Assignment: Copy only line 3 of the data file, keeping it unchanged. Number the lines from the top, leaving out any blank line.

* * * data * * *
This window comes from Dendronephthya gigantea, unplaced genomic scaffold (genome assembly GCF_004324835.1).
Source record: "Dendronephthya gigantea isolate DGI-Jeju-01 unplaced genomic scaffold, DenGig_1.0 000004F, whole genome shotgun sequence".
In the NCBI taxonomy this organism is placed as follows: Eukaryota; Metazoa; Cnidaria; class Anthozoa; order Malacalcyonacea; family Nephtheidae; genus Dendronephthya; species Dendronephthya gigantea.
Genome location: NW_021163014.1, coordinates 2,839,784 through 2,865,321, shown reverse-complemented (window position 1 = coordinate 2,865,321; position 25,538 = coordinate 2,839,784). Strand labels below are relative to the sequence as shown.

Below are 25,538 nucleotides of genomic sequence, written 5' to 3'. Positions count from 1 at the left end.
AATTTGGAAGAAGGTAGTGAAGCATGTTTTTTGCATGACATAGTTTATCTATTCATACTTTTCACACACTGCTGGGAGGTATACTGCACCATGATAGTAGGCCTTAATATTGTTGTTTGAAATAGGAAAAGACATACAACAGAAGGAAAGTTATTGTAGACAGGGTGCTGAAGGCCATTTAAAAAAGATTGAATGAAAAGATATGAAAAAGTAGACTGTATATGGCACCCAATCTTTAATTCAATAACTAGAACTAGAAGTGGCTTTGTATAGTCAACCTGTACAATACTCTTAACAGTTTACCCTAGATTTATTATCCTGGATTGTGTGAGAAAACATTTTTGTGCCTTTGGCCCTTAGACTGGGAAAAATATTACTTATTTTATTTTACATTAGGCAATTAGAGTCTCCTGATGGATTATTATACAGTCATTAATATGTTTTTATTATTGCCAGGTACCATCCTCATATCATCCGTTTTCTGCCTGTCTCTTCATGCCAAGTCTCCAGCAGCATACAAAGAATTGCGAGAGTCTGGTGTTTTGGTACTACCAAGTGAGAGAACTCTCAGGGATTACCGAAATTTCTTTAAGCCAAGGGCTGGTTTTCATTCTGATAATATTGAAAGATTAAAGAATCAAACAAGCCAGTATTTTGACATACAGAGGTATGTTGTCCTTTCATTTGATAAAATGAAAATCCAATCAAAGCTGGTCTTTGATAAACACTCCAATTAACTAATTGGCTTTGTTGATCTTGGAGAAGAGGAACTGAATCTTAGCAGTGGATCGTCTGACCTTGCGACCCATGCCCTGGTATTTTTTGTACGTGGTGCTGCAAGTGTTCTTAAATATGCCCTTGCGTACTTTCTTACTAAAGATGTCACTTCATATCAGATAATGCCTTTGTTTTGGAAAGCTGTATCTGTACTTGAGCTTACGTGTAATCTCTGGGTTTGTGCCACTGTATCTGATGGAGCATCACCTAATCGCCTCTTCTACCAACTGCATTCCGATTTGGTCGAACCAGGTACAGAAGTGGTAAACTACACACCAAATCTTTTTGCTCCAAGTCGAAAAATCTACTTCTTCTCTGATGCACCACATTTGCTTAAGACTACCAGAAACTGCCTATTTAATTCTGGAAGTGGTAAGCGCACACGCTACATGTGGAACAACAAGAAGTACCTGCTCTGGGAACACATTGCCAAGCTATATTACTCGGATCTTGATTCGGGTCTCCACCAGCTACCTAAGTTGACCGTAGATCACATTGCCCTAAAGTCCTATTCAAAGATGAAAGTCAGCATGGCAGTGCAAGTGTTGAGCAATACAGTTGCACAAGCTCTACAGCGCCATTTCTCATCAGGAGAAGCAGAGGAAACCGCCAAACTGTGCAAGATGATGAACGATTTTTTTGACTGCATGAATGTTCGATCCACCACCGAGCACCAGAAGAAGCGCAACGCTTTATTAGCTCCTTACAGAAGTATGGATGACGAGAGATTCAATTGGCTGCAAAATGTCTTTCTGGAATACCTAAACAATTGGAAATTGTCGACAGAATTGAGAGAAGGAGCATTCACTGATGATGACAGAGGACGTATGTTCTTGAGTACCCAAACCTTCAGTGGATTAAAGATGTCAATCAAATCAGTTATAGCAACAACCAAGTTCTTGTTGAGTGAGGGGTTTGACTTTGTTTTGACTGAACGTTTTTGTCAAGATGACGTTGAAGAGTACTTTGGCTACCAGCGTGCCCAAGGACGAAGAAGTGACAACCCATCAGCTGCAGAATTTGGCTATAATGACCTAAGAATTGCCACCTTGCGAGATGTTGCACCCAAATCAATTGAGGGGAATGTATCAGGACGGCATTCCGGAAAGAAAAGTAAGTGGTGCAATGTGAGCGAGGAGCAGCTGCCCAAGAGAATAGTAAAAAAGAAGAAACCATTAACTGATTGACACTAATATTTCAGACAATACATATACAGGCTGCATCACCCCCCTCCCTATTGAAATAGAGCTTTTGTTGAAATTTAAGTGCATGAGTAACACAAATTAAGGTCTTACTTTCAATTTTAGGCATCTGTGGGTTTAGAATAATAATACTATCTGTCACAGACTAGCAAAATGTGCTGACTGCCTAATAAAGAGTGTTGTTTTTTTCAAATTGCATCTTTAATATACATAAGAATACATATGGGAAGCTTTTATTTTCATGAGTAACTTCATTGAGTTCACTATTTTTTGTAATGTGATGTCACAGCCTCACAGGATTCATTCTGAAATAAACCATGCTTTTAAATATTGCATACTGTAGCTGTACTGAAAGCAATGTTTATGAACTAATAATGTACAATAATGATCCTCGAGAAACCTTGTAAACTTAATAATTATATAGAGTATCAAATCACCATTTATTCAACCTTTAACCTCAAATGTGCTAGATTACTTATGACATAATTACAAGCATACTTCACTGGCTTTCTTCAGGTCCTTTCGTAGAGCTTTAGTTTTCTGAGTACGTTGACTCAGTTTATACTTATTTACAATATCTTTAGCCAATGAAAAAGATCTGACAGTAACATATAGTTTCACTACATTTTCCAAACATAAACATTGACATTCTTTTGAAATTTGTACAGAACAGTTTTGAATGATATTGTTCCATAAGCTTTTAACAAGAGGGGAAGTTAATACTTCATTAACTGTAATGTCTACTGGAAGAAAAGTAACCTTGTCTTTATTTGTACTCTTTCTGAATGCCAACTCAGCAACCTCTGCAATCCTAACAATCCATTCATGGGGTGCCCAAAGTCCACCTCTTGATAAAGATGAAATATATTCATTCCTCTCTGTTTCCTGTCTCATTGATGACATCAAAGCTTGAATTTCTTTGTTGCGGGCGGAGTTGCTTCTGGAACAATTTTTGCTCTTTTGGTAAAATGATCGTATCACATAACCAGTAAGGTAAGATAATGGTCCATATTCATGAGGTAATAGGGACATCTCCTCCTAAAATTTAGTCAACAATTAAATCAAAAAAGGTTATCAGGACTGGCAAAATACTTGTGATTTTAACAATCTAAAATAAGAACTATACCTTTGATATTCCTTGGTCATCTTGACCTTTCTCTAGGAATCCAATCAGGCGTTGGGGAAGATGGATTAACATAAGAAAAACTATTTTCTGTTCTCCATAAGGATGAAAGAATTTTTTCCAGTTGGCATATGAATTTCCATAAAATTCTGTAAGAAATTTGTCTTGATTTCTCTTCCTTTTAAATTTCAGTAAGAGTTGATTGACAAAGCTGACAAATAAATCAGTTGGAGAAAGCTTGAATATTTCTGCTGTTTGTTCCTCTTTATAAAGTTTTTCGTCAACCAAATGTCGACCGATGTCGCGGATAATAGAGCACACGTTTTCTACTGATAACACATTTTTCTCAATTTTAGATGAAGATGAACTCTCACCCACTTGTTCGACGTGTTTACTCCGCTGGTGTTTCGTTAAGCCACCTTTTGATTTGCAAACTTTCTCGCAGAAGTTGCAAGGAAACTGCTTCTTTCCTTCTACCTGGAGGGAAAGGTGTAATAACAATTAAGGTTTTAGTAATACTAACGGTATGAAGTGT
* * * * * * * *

In the NCBI taxonomy this organism is placed as follows: Eukaryota; Metazoa; Cnidaria; class Anthozoa; order Malacalcyonacea; family Nephtheidae; genus Dendronephthya; species Dendronephthya gigantea.